Things to do in Mt. Washington

MT. WASHINGTON BY THE NUMBERS

  • POPULATION
  • 9,219
  • 18 to 24: 14%
  • 25 to 34: 27%
  • 35 to 54: 20%
  • 55 to 64: 10%
  • 65+: 16%
  • RACIAL DIVERSITY
  • White 85.72%
  • African American 8.76%
  • Hispanic 2.67%
  • Multiracial 2.03%
  • Other 0.78%
  • EDUCATION
  • Less than a high school diploma: 10%
  • High school diploma or equivalent: 34%
  • Some college or associate degree: 22%
  • Bachelor’s degree: 21%
  • Master’s degree or higher: 12%
  • Nichelogo
  • HOUSING
  • Rent: 54.3%
  • Own: 45.7%
  • Median Home Construction Year: 1940
  • Median Rent: $783
  • Median Home Value: $97,969

 Things to do in Mt. Washington

Most go to Mt. Washington for the views, to stand on one of several observation decks and take in the sweeping panorama of our glittering downtown skyline in the embrace of mighty rivers on three sides. Or they soak in the view from one of the many fine restaurants with views, from the newer Altius to the classic LeMont or the stirking Monterey Bay Fish Grotto. Or from one of two inclines, icons in the city.

USA Today named the view from Mt. Washington one of the 10 most beautiful views in America. And we would agree. But Mt. Washington is so much more than a scenic view. More than 8,000 people live in this eclectic and diverse neighborhood, a community of contrasts where million dollar mansions and modern condos are only blocks from single family dwellings, red brick four squares and row homes that have been in families for generations.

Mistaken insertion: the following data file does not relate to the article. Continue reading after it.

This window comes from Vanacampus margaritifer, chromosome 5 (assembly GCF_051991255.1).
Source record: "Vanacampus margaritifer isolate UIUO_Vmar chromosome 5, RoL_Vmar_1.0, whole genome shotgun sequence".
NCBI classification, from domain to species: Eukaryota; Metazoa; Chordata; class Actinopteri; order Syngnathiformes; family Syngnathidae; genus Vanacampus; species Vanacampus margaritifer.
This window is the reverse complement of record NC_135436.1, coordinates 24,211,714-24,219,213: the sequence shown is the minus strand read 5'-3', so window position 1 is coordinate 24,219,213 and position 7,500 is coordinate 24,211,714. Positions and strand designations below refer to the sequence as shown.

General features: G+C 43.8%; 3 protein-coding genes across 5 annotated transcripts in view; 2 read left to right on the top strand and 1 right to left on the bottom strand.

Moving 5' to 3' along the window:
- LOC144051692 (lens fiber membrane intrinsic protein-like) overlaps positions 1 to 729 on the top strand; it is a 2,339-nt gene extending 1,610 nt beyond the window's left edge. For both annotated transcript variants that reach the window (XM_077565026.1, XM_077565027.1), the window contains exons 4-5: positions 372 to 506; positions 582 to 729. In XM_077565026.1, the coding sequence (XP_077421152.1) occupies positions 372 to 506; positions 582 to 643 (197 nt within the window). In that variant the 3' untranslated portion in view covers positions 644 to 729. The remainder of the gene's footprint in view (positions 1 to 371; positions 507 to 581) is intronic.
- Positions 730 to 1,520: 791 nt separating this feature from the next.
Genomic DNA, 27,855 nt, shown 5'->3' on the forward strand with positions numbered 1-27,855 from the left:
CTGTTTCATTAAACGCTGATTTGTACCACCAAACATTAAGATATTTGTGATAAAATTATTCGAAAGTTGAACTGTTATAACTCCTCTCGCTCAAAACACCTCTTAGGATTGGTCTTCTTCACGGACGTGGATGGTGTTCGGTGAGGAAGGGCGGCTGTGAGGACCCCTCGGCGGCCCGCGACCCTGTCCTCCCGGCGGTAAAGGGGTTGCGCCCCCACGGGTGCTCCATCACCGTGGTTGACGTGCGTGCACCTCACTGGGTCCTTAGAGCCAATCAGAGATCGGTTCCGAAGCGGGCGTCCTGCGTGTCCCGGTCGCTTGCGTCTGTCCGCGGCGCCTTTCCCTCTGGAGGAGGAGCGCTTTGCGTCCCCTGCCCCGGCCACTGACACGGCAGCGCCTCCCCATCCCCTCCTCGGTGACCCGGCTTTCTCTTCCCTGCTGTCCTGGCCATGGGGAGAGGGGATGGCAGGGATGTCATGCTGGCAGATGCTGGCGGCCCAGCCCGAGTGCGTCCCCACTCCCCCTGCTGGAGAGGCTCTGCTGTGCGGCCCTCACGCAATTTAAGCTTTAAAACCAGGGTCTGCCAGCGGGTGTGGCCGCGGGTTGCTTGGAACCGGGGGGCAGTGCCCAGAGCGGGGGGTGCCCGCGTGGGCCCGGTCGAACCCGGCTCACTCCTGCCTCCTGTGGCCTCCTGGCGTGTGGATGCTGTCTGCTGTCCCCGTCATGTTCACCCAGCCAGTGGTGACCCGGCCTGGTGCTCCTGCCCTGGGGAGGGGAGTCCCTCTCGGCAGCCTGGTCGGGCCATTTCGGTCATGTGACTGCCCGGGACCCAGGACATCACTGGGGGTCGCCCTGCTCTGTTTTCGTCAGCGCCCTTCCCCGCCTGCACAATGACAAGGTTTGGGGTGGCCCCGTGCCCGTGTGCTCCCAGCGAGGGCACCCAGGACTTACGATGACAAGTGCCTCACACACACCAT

Originally known as “Coal Hill,” Mt. Washington claims the highest elevation in Pittsburgh, bordered mostly by topography: the ridge that overlooks the Mon River on the north and Saw Mill Run Blvd. to the south with two tunnels on either side—Fort Pitt and Liberty.

The neighborhood has bragging rights to the Monongahela and Duquesne inclines, the oldest continually running funiculars in the world. A quaint shopping district serves the residents, with ice cream and coffee shops, fine-dining and classic dive bars and pizza parlors as well as The Summit, a newer bar and restaurant open to the street in good weather, and Packs and Dogs.

The view aside, the community’s greatest jewel is its green spaces. Work is currently underway on an urban park of magnificent proportions, called the Emerald View Park.

The 280-acre park, created in December 2005 by the City of Pittsburgh, encircles the hilltop and boasts stunning urban views as well as recreational space. The Mt. Washington Community Development Corp. is working hard to recover, preserve and beautify the wooded terrain and create a network of footpaths from which to walk and see spectacular views.

And don’t miss Grandview Park on Bailey Avenue, with beautiful city views and walking trails and pavilion.

Even by car, the views are to be appreciated. The state recognized this and named McArdle, Grandview, Wyoming and Sycamore a Pennsylvania State Scenic Byway.

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